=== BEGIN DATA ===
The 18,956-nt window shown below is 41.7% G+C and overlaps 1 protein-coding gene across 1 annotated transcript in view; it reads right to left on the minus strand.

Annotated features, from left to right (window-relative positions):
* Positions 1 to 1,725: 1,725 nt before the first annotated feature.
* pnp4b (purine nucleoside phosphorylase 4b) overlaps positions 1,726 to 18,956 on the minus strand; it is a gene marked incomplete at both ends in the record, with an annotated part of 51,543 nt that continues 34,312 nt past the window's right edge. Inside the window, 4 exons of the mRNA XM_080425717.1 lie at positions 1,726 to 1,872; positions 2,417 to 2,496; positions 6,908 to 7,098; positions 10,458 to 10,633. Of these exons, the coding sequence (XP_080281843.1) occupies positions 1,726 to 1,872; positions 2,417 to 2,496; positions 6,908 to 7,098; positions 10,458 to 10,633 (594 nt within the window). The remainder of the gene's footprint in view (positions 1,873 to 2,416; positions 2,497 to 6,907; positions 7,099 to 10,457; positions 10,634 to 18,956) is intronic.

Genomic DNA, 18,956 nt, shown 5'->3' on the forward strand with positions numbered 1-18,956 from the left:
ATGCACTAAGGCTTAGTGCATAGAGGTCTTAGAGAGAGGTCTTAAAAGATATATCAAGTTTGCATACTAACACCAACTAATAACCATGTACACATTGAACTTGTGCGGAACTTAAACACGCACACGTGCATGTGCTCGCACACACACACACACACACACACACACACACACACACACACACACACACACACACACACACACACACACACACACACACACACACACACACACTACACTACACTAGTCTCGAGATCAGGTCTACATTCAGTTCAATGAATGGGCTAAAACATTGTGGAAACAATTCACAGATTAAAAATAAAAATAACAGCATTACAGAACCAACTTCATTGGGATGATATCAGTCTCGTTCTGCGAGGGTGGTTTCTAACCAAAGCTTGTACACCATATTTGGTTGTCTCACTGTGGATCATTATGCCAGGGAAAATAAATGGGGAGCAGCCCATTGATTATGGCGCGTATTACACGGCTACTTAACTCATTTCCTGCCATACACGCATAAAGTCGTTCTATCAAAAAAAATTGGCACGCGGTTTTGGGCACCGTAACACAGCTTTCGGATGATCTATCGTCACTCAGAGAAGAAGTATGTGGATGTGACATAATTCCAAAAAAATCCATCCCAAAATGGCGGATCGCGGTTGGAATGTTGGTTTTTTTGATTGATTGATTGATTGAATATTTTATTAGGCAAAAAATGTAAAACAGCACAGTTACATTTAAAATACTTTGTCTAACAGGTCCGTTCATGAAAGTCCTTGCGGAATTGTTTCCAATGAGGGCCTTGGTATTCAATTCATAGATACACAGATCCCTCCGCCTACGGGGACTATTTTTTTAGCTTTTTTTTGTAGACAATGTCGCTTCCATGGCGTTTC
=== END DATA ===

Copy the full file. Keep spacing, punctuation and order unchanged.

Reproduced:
The 18,956-nt window shown below is 41.7% G+C and overlaps 1 protein-coding gene across 1 annotated transcript in view; it reads right to left on the minus strand.

Annotated features, from left to right (window-relative positions):
* Positions 1 to 1,725: 1,725 nt before the first annotated feature.
* pnp4b (purine nucleoside phosphorylase 4b) overlaps positions 1,726 to 18,956 on the minus strand; it is a gene marked incomplete at both ends in the record, with an annotated part of 51,543 nt that continues 34,312 nt past the window's right edge. Inside the window, 4 exons of the mRNA XM_080425717.1 lie at positions 1,726 to 1,872; positions 2,417 to 2,496; positions 6,908 to 7,098; positions 10,458 to 10,633. Of these exons, the coding sequence (XP_080281843.1) occupies positions 1,726 to 1,872; positions 2,417 to 2,496; positions 6,908 to 7,098; positions 10,458 to 10,633 (594 nt within the window). The remainder of the gene's footprint in view (positions 1,873 to 2,416; positions 2,497 to 6,907; positions 7,099 to 10,457; positions 10,634 to 18,956) is intronic.

Genomic DNA, 18,956 nt, shown 5'->3' on the forward strand with positions numbered 1-18,956 from the left:
ATGCACTAAGGCTTAGTGCATAGAGGTCTTAGAGAGAGGTCTTAAAAGATATATCAAGTTTGCATACTAACACCAACTAATAACCATGTACACATTGAACTTGTGCGGAACTTAAACACGCACACGTGCATGTGCTCGCACACACACACACACACACACACACACACACACACACACACACACACACACACACACACACACACACACACACACACACACACACACACACACTACACTACACTAGTCTCGAGATCAGGTCTACATTCAGTTCAATGAATGGGCTAAAACATTGTGGAAACAATTCACAGATTAAAAATAAAAATAACAGCATTACAGAACCAACTTCATTGGGATGATATCAGTCTCGTTCTGCGAGGGTGGTTTCTAACCAAAGCTTGTACACCATATTTGGTTGTCTCACTGTGGATCATTATGCCAGGGAAAATAAATGGGGAGCAGCCCATTGATTATGGCGCGTATTACACGGCTACTTAACTCATTTCCTGCCATACACGCATAAAGTCGTTCTATCAAAAAAAATTGGCACGCGGTTTTGGGCACCGTAACACAGCTTTCGGATGATCTATCGTCACTCAGAGAAGAAGTATGTGGATGTGACATAATTCCAAAAAAATCCATCCCAAAATGGCGGATCGCGGTTGGAATGTTGGTTTTTTTGATTGATTGATTGATTGAATATTTTATTAGGCAAAAAATGTAAAACAGCACAGTTACATTTAAAATACTTTGTCTAACAGGTCCGTTCATGAAAGTCCTTGCGGAATTGTTTCCAATGAGGGCCTTGGTATTCAATTCATAGATACACAGATCCCTCCGCCTACGGGGACTATTTTTTTAGCTTTTTTTTGTAGACAATGTCGCTTCCATGGCGTTTC